• Don’t do name-calling. Seriously, you’re not five anymore. And if you have siblings, it may come second nature to you to pull this old trick out of your sleeve, but just don’t. All it does is make things worse, and you probably don’t really think your spouse is a “poopyhead.” (I know no one in their right mind would use “poopyhead” as an insult, so feel free to insert your own imaginative nicknames. ☺)
  • Storming out isn’t an option. If you need to take some time to cool off or think through the argument or what made you mad in the first place, then tell your spouse you need some space. We’re all adults here.

10. Communication is key.

You may have a BFF you talk to about everything. Or maybe you tell your parents everything. Maybe you love to share your life on your blog or tweet about anything that happens during the day. These aren’t bad things, but your spouse is your new go-to.

If you didn’t marry your best friend, over time your spouse will become your best friend. They are the one person you share every aspect of your life with, so why not include communication? Talk to your spouse about your day, about your dreams, about your hopes and fears. Talk about your goals, your stresses, your expectations, your disappointments. Talk about your friends and family, about your childhood, about your victories, about your marriage, about your responsibilities. Heck, tell your spouse all about feng shui, your favorite foods or cravings, the cool thing you found on Amazon that day. Talk about travel, about sex, about entertainment – talk about everything.

One of our favorite parts of our daily routine takes place every evening when Gabe gets home from work. We cuddle up together and tell each other all about our days: what we did, what we ate, who we talked to, what went right, what went wrong, etc. This is our undivided time to talk to each other – to talk to our best friend.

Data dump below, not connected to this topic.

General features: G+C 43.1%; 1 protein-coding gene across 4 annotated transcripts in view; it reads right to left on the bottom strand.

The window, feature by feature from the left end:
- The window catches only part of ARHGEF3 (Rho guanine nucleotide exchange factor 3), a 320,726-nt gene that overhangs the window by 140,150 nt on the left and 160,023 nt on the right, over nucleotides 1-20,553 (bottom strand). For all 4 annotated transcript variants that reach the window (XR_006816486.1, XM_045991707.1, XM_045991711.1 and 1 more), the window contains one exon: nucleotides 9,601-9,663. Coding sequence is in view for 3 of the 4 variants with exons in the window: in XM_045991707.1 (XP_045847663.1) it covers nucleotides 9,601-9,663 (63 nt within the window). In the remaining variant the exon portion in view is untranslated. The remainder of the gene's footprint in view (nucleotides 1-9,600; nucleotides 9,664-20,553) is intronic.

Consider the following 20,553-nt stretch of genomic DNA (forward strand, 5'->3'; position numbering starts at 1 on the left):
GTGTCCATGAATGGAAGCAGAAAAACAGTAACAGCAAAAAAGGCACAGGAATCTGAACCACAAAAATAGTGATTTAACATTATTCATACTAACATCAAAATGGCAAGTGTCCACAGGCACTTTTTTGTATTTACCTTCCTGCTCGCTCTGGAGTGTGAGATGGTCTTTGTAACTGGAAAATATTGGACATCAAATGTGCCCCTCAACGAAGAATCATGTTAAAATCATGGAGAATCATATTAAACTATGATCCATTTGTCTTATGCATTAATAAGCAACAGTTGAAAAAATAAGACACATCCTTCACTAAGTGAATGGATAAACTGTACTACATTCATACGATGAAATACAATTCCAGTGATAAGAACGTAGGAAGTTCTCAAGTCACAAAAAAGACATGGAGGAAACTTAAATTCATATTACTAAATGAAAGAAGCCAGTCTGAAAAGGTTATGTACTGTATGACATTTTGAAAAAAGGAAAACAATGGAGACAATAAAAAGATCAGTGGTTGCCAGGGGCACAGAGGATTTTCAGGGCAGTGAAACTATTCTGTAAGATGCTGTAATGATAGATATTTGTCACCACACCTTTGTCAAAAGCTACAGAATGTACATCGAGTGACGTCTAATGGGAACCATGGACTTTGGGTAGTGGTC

So whether the topic is fun or uncomfortable, meaningful or meaningless, talk to each other about it and talk to each other first. If there’s a problem, you can work it out together. If you’re keeping an open line of communication with each other, you won’t be surprised about that dinner you were supposed to attend on Thursday night or the crazy electric bill that came in the mail. You’ll be on track with each other and functioning better as a team because you have good communication.

So there you have it, my top ten lessons from my first year of marriage. Some people say it will be the hardest year of your marriage, others say the best. For us, it’s been a journey and a joy with a few downs but a ton of ups. Every marriage is different, and depending on the circumstances of yours, you may learn some very different lessons of your own. But whatever the surprises, hardships, or insights you experience early on in your union, I can guarantee that the love and growth you will experience is worth it.

May God bless your journey no matter what stage you’re in!